Why Incense

Incense is an aromatic material which releases fragrant smoke when it is burned. It can be made by aromatic plants, herbs, wood, resin and essential oils; generally used in any place of worship or in sacred ceremonies. 

It has been used by many cultures for centuries and still is, generally for its aromatic qualities and healing properties, however in many traditions, it is the smoke that has a deep meaning, considered to be a bridge between the world we can see and the one we cannot. 

The burning of sacred herbs and resins can be a very powerful tool, believed to clear negativity, used for protection and often accompanied by prayers. 

Smudging is the common name given to the burning of Sacred Smoke, referring to the art of cleansing your self and your environment using simple ritual and ceremony. Cleansing a space or our bodies with techniques such as smudging clears away all the emotional and psychic negativity,  It’s like spiritual spring-cleaning.

The most common  sacred plants and resins to use for smudging and clearing are:

White sage: use for clearing, blessing, cleansing, and healing; brings wisdom and is calming and healing.

Sweetgrass: use for blessing, bringing in more creative energy, and for calling in joy; attracts positive energy.

Myrrh: use this tree resin for enlightenment, and for clearing away the past or anything preventing you from standing in your truth.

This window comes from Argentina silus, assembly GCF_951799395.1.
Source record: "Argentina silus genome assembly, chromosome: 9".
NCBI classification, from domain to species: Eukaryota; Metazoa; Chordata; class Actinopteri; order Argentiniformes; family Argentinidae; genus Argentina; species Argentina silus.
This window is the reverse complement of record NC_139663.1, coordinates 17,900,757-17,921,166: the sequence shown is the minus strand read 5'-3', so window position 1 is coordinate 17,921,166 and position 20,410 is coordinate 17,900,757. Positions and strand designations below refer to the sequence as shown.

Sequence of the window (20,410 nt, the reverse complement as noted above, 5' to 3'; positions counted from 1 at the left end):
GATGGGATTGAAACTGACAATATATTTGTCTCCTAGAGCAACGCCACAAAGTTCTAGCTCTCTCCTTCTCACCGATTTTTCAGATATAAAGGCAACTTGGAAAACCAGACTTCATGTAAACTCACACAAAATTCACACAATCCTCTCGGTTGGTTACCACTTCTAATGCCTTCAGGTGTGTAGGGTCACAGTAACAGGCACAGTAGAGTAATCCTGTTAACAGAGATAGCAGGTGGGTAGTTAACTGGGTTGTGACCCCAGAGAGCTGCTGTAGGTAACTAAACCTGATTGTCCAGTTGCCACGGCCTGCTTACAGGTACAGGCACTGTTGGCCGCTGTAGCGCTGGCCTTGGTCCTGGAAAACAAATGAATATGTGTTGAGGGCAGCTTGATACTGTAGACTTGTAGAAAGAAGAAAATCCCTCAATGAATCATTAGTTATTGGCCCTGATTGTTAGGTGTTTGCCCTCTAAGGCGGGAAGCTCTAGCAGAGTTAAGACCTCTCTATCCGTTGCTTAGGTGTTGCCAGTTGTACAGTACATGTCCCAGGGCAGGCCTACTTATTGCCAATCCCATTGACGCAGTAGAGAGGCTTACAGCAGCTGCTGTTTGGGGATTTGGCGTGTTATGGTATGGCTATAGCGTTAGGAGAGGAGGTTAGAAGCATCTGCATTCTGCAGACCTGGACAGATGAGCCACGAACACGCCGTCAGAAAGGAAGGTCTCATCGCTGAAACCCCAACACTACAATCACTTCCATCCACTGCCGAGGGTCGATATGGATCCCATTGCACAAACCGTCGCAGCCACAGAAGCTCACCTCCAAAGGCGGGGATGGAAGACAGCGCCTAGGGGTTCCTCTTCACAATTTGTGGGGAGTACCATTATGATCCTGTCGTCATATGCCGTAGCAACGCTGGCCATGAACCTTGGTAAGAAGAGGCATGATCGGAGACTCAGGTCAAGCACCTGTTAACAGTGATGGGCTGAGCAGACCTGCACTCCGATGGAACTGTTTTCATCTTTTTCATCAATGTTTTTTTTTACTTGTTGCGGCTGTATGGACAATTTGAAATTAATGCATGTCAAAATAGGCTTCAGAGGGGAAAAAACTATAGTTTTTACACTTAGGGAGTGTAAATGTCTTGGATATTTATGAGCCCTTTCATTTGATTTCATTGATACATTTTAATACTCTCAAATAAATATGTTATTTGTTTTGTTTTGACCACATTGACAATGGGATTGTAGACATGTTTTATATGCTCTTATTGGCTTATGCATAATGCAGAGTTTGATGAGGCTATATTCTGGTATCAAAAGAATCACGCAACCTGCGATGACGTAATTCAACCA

Palo Santo:  is a wood from the rainforests in Ecuador, considered  Holy Wood. Burning Palo Santo has been used by the Incas since ancient times as a spiritual remedy, for purifying, and cleansing.

•  Cedar: deeply purifying, especially for clearing negative emotions and for healing. It is believed to aid clairvoyance, revive the tired mind, body, and spirit, and stimulate contact with other worlds. IN Canadian Native Americans, it is also used to bless a home before taking residence.


•   Mugwort: stimulates psychic awareness and prophetic dreams. It also banishes evil spirits.


•   Juniper: used to purify and create a safe and sacred space.


•   Yerba Santa: used to purify and to set and protect boundaries.


•   Rosemary: a powerful healer that brings clarity to problems.

There are also smudge kit that represents the elements (earth, Fire, Water, Air and Spirit, energy or Prana). The kit usually consists of four of five pieces, each representing one of the elements For example:
A shell (abalone shell is most often used) to represent Water
Unlit herbs to represent Earth
Lit herbs to represent Fire
Smoke to represent Air

In Yoga, we use incense to create a sacred space to practice. There are ceremonies, such a Puja that is part of devotion and spiritual practice.  

 Puja is like a powerful prayer, supported and assisted by divine energy. This ceremony can be performed every day or on special occasions, in a home, in a shala {sacre yoga studio}, in a temple or shrine.  The use of candles, bells, flowers, chants, ceremonies, fragrances evoke a mood and create a heart opening. It is not a religion, but some of the same tools are used in a similar way to access your own spirituality.